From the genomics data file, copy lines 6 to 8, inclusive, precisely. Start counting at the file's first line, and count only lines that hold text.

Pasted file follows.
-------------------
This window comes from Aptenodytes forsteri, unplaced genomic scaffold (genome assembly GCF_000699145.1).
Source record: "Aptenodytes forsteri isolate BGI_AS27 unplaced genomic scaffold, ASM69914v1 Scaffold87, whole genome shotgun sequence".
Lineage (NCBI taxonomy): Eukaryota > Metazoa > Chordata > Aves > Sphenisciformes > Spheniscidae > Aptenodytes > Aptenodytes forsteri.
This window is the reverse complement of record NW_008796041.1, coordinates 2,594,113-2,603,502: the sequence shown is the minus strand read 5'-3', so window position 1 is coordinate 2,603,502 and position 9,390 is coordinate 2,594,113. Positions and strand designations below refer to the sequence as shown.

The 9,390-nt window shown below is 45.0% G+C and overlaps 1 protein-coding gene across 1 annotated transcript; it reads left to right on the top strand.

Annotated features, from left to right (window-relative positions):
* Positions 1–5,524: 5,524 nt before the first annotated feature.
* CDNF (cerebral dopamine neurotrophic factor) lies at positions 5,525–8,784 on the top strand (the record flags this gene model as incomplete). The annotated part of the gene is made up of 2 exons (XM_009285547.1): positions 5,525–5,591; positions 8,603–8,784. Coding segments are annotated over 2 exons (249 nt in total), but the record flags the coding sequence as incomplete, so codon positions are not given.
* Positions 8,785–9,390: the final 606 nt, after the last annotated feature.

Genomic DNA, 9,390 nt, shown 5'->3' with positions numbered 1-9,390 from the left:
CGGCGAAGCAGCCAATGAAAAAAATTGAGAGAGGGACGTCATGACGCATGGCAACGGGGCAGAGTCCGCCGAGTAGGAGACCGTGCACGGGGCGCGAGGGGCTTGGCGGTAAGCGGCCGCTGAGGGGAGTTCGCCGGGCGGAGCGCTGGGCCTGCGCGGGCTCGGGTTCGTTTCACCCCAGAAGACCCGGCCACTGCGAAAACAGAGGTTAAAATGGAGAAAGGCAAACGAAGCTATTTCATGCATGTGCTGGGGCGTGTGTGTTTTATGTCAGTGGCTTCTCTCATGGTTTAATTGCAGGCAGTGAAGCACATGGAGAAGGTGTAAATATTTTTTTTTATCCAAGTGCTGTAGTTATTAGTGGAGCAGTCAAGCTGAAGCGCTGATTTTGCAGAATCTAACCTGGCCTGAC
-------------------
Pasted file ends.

Annotated features, from left to right (window-relative positions):
* Positions 1–5,524: 5,524 nt before the first annotated feature.
* CDNF (cerebral dopamine neurotrophic factor) lies at positions 5,525–8,784 on the top strand (the record flags this gene model as incomplete). The annotated part of the gene is made up of 2 exons (XM_009285547.1): positions 5,525–5,591; positions 8,603–8,784. Coding segments are annotated over 2 exons (249 nt in total), but the record flags the coding sequence as incomplete, so codon positions are not given.